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Emerging Market Growth - Emergent Payments - Digital Payments Solutions

Emerging Market Growth – 2018 Predictions

Emerging Market Growth - Emergent Payments - Digital Payments Solutions

Global emerging markets are looking better than ever after a strong performance in 2017. Many of these markets show no signs of slowing down with rapid economic, political and financial progress across all regions.

Abhishek Banerjee and Rossini Zumwalt dive into the major high-growth markets with what to watch in 2018.


Africa is the next ecommerce revolution and 2018 is the year to start making this rapidly expanding market a priority. Here we have over a billion people across 54 countries and the 21st century has seen a remarkable industrial transformation. This young and high-growth continent is at the cutting-edge of global consumer behavior, without the burden of entrenched distribution channels or legacy infrastructure for entrants to overcome. The region has one of the fastest growing middle-class consumers markets in the world. Their buying power is significant and they are driving demand for content on mobile platforms. The explosion in mobile usage is not only important from a consumer perspective, but beyond that, it’s extending into payments innovation. Nearly 60% of the world’s active mobile money accounts are in Sub-Saharan Africa alone (Ecobank). M-Pesa has been hugely successful in Kenya and we expect this to be replicated across the board for mobility payments in Africa. We are calling it early: 2018 is going to be an instrumental year for this frontier market.


In Latin America, 2018 is going to be the year of Argentina coming off the back of remarkably strong ecommerce and mcommerce performances. While the country has experienced economic unrest in recent years it benefits from very high internet penetration and the largest mobile Internet usage in Latin America. It also has a larger middle class than other countries in the region and consumers with high spending power. We are already seeing some major payments developments take effect there. Credit card systems are being overhauled with Visa and Mastercard no longer captive to First Data and Prisma. We expect digital banks will be prevalent and some of the cash-based methods will give into more mobile and digital payments. These are all being driven by government liberalization and there will be more to come through the year.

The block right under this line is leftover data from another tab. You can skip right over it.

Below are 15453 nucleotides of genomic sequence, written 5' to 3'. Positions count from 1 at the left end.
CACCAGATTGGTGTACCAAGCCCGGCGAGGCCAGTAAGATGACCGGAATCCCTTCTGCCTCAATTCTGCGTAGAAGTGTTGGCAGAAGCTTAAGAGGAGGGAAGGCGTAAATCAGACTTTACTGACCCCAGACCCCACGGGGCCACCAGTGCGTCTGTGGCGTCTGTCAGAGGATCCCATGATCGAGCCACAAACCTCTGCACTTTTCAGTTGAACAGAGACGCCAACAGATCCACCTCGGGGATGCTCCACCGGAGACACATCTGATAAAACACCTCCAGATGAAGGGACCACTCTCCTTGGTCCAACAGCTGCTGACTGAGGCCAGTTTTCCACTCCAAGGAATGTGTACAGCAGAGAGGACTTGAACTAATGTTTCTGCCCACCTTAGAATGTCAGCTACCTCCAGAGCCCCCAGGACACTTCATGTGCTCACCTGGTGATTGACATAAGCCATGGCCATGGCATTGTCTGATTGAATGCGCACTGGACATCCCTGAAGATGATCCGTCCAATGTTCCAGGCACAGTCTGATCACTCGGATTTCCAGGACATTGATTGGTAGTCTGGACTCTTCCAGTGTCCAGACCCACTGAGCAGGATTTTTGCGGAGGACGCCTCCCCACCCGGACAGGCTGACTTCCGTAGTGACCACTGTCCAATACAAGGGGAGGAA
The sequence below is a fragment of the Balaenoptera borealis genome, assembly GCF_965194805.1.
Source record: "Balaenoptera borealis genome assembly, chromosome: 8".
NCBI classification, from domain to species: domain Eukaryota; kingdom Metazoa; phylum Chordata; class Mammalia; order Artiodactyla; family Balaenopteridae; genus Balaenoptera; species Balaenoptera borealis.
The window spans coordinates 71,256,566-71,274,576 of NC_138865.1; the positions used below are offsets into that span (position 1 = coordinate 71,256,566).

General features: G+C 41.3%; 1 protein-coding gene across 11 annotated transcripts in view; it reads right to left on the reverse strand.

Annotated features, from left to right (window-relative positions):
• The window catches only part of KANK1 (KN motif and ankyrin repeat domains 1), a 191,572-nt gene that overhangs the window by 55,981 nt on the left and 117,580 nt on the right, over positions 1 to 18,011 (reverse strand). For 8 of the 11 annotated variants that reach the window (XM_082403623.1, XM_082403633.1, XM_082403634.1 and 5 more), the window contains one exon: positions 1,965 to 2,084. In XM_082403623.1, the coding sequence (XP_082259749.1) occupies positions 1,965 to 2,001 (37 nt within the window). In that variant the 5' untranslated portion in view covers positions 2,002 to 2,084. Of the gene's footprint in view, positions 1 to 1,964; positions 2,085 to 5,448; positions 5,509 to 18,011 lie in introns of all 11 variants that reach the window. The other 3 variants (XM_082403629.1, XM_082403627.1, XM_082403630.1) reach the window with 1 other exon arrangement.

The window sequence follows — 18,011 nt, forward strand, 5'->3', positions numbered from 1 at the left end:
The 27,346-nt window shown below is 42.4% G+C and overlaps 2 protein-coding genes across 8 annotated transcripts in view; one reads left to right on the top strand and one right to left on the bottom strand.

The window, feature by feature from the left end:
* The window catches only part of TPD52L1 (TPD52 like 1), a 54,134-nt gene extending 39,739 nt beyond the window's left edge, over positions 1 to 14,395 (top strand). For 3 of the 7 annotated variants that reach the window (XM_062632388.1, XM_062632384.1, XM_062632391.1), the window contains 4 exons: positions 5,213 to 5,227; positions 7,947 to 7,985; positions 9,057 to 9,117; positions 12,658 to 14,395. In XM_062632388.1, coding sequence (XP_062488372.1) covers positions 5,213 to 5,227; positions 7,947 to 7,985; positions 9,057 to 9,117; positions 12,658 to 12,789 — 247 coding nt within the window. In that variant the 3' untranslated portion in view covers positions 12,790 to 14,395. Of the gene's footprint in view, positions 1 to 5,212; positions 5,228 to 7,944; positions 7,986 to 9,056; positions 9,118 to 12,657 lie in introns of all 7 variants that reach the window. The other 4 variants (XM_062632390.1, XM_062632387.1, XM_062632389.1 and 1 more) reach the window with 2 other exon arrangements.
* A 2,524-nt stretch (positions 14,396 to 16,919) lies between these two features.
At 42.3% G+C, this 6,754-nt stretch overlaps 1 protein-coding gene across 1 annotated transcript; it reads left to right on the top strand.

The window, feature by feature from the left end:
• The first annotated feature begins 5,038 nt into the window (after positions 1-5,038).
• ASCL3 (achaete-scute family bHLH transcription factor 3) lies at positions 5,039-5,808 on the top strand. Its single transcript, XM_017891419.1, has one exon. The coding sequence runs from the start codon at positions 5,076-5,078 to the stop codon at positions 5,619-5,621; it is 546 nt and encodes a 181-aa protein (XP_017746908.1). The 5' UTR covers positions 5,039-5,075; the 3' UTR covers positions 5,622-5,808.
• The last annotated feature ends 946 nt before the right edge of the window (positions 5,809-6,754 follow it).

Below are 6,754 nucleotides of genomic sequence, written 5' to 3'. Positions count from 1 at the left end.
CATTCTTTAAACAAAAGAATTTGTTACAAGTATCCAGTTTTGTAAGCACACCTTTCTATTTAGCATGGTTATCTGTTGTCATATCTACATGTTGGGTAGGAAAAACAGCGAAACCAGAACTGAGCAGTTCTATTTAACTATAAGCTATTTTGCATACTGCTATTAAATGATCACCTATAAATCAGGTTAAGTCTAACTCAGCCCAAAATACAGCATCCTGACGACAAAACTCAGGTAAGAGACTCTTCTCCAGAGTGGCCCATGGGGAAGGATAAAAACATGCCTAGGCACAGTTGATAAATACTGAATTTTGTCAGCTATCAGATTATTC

Expect an even bigger acceleration of India’s payments innovation in 2018. It’s been over a year since the Unified Payments Interface launched and version 2.0 will see the release of some game-changing features. In October 2017 alone there were over 76 million UPI transactions made, up from 30 million in September 2017. If this adoption speed continues, the reality of a cashless economy isn’t far off. It has major potential to disrupt the way Indian consumers pay digitally. Expect a further shift away from cards and wallets. The payments system overhaul has been driven by the government’s investment in state-of-the-art technology and customer adoption and awareness campaigns. People are excited about the reduction in costs and greater inclusion.


Indonesia is primed to grow quickly and rapidly and we expect 2018 to be a monumental year there. With swift GDP growth and the fastest growing number of Internet users across the globe (We Are Social and Hootsuite), the market is ripe. Indonesia has been quick to establish itself as a mobile-first nation, presenting a unique opportunity for merchants to introduce digital platforms to further engage tech savvy consumers. By 2025, Southeast Asia’s digital economy is predicted to surge to USD 200 billion, with Indonesia’s digital market to account for nearly half of that (Alphabet Inc. and Temasek Holdings Pte). This would put the nation third in the region, behind Asian powerhouse markets China and India. Much of this is driven by continued mobile expansion, set to exceed 100 million this year according to the country’s government. One of the biggest challenges for ecommerce in Indonesia has been the low penetration of debit and credit cards. However, there continues to be great potential for alternate payment methods, as consumers demonstrate their wiliness to pay and shop online.